Munich Re would not rule out using a €7.5 billion pile of surplus capital for acquisitions, but any deal would have to come at the right time and be a strategic fit, the company's CEO said Aug. 9.
Joachim Wenning, who took over the helm of the world's largest reinsurer by premium volume earlier in 2017, said market prices for potential acquisition targets are very high and that Munich Re is not putting itself under any "time pressure" to acquire another company.
"We are looking for an opportunity if it arises," he told journalists following publication of the company's second-quarter results. "More volatile times could be in the coming and then we will be ready ... to pounce but of course it must also be a strategic fit."
An acquisition of a broad reinsurance provider would be unlikely, he added. In the meantime, he said Munich Re would be interested in tie-ups with other companies, especially in financial technology or the broader technology industry, or with regard to new business models.
"We do not exclude cooperations and we do not exclude them right now, but we do not want to subject ourselves to pressure," he said, adding that such tie-ups would be the right thing to do if the timing for potential acquisitions were not right.
CFO Jörg Schneider noted that the reinsurer's solvency ratio stood at 261% as of June 30, well above the target of 175% to 220% and representing excess capital of €7.5 billion. But he said that did not mean the company would use excess capital for acquisitions, and that it was concentrating first and foremost on generating profitable growth.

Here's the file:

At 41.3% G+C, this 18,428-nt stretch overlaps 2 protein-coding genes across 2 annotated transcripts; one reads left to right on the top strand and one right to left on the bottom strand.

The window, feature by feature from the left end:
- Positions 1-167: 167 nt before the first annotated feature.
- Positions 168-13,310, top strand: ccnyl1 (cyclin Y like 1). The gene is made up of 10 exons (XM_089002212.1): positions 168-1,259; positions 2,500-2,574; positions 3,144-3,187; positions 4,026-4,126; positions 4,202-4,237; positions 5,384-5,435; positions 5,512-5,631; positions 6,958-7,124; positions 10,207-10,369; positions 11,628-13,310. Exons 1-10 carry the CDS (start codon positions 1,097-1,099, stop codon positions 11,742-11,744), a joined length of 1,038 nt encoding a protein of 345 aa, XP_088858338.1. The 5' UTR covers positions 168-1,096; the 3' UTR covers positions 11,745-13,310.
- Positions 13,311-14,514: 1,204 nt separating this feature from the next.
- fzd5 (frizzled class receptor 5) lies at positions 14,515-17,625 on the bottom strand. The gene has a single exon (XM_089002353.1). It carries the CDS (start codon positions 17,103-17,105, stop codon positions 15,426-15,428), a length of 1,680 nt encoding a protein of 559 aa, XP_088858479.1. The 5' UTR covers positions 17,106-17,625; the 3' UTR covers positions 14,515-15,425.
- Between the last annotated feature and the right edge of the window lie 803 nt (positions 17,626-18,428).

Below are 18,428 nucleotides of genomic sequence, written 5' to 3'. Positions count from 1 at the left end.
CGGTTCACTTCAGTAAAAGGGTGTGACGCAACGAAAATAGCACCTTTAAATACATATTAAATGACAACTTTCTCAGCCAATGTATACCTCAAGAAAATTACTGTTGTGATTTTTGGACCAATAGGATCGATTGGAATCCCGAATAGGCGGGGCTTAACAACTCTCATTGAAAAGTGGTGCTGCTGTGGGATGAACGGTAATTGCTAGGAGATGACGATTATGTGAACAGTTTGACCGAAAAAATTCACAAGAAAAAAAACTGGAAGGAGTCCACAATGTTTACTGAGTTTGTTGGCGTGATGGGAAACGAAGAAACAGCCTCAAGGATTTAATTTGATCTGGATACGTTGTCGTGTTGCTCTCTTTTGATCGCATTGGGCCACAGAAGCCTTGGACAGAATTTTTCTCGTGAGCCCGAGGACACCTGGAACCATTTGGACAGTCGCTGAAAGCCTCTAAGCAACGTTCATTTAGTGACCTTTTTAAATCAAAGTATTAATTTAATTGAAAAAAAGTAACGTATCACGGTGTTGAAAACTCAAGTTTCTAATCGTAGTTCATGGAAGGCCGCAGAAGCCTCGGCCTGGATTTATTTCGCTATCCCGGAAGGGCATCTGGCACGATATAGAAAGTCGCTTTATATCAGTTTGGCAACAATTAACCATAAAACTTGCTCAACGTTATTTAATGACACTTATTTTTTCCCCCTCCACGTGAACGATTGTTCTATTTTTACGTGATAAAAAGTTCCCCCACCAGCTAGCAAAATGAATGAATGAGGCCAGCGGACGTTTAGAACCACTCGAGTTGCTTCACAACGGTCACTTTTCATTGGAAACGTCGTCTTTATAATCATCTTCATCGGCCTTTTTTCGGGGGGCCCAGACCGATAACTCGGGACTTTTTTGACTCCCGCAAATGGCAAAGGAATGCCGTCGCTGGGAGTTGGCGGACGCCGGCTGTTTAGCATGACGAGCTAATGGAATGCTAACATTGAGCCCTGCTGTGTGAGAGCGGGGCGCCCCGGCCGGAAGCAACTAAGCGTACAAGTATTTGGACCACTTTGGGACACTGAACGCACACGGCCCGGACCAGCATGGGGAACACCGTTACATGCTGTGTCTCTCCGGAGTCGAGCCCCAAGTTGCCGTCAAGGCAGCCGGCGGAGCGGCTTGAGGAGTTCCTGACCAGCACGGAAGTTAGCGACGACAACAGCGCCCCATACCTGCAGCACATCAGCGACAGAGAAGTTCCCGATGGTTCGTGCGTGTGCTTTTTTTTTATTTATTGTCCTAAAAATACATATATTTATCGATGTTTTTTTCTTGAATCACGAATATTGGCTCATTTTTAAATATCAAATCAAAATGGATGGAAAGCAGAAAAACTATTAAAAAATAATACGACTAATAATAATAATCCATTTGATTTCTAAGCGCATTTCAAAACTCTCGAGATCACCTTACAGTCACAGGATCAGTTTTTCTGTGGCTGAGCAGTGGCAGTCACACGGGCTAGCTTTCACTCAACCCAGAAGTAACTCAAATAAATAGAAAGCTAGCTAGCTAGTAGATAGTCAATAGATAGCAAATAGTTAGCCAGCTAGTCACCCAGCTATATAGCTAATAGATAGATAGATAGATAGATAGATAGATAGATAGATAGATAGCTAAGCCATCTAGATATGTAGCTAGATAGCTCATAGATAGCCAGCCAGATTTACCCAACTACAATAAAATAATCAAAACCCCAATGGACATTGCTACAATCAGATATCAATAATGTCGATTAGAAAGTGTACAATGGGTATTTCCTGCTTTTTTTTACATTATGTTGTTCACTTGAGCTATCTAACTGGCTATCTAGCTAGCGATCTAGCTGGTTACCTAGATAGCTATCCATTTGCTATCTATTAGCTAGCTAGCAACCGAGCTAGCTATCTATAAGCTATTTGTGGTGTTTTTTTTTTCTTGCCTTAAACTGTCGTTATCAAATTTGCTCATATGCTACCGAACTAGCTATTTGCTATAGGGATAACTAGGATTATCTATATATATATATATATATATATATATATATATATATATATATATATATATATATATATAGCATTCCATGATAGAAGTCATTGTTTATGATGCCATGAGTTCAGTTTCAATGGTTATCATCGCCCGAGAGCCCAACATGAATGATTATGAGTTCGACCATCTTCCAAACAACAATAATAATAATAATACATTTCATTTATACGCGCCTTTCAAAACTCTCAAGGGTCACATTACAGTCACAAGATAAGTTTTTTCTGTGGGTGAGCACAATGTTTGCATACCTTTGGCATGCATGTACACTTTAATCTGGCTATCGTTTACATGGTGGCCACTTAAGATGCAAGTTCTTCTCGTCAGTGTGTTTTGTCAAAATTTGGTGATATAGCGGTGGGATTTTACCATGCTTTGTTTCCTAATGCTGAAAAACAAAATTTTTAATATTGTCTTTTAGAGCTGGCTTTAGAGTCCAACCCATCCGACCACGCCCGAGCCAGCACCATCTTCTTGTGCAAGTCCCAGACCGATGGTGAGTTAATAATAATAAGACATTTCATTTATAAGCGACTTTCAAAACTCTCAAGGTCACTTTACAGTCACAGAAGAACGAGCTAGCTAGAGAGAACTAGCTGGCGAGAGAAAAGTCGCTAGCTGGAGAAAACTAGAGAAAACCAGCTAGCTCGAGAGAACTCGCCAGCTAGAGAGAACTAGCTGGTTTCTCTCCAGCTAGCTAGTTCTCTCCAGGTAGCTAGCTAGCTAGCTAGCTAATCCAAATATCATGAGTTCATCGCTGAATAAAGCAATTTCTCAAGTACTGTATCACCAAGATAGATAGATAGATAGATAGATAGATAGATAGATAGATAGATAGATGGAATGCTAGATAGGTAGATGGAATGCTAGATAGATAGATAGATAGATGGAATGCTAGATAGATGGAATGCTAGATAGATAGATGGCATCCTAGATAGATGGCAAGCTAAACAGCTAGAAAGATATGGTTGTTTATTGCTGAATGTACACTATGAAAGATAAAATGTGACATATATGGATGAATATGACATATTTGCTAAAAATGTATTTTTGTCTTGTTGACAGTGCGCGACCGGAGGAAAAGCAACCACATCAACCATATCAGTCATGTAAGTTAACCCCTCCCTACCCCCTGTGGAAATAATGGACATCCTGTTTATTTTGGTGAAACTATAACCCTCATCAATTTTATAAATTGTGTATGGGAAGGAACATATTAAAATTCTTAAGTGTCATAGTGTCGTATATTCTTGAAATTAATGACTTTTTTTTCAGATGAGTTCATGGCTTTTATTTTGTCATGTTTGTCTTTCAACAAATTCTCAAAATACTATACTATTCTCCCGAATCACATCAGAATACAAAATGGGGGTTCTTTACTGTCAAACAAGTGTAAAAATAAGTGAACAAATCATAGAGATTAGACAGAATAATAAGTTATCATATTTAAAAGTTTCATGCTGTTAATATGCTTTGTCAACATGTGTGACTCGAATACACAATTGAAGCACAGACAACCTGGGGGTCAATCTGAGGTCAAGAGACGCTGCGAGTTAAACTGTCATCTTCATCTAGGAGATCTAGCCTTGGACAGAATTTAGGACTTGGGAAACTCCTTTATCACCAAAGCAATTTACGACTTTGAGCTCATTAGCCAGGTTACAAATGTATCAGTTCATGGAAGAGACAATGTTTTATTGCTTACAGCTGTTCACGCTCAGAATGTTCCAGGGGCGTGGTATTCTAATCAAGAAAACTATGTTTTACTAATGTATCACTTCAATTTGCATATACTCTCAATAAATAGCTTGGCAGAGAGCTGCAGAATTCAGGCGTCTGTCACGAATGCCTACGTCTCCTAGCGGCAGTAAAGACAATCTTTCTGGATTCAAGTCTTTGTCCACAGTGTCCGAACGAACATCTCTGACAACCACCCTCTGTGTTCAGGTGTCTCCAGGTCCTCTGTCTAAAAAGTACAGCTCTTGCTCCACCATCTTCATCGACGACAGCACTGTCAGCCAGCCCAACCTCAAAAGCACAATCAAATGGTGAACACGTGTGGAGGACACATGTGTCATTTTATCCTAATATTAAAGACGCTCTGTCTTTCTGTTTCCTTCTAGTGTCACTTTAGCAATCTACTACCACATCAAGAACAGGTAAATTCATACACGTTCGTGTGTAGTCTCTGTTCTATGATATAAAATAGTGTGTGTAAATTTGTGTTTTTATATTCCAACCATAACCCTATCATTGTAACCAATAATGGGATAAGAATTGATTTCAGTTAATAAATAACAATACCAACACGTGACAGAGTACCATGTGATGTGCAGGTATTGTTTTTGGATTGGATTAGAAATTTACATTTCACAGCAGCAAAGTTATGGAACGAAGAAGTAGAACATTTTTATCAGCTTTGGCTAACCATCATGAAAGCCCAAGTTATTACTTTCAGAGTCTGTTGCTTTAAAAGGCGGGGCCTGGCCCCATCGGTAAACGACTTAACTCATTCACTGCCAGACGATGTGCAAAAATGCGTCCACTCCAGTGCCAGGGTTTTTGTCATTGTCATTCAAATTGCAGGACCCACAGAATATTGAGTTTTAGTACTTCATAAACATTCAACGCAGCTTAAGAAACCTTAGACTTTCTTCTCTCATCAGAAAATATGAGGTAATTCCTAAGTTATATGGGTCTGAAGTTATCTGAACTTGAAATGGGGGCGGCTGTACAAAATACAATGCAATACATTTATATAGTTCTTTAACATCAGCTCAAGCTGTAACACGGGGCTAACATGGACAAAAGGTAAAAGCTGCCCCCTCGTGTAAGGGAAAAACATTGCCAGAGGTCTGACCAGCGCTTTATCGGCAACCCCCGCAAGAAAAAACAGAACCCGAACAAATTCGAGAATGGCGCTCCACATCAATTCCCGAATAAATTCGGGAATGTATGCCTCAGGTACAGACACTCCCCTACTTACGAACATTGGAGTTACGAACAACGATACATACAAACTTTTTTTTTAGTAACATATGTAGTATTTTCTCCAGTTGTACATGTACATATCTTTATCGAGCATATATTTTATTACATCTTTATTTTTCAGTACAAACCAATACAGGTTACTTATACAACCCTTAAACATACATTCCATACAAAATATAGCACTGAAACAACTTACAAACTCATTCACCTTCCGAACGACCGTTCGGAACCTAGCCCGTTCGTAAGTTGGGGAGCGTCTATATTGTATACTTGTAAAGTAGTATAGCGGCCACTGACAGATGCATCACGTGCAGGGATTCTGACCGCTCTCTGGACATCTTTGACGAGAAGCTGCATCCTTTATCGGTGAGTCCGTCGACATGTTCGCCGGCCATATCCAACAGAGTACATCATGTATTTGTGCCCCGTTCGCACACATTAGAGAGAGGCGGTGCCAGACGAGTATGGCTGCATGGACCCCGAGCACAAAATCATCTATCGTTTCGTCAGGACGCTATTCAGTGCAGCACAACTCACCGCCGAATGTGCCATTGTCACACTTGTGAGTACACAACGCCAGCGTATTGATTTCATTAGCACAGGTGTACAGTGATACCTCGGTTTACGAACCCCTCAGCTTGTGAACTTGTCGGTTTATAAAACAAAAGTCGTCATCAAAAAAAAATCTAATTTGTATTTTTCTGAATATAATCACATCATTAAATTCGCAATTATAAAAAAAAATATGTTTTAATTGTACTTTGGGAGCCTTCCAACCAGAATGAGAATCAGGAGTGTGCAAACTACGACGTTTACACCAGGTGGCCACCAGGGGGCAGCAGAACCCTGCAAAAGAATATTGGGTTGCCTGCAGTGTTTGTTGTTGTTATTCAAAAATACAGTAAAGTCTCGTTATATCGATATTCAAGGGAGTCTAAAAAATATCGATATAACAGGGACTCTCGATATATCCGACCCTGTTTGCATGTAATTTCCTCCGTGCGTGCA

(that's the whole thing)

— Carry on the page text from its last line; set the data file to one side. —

He also said the company needed to use its own cash to pay for dividends and buybacks, according to Germany's commercial code.
"We can grow organically, we can potentially make acquisitions, we have got those options, but we do not have the option in order to use it stupidly or unwisely," he said.
Munich Re reported a 25.1% drop in second-quarter profit to €729 million. The group's gross premiums written for the quarter slipped to €11.80 billion from €11.93 billion.
The company's reinsurance business booked a second-quarter result of €629 million, compared to the year-ago €991 million. The property and casualty reinsurance unit contributed €517 million to the total, down from €778 million a year earlier, while the life and health reinsurance division's result declined to €112 million from €213 million.
Prices for reinsurance have gradually fallen over recent years amid a relative lack of natural catastrophes and intense competition as investors search frantically for decent yields in a low-interest-rate environment.
As well as pushing more capital into the reinsurance market, low interest rates have contributed to a decline in reinsurers' investment income, as the assets they hold in reserve can no longer achieve the same yields as in the past. Munich Re's second-quarter return on investment was 3.2%, down from 3.6% in the first quarter.
Munich Re maintained its full-year profit guidance of €2.0 billion to €2.4 billion and Wenning said he was "optimistic" that the company would reach its targets. He added that despite the soft market, reinsurance offered "business opportunities" for the future.
He declined to give any target for 2018, but said the company hoped to stabilize profit in 2017 and gradually raise earnings in future years.
"Everything is based on the profit and revenues of 2017 and then we will try to raise things step by step," he told reporters.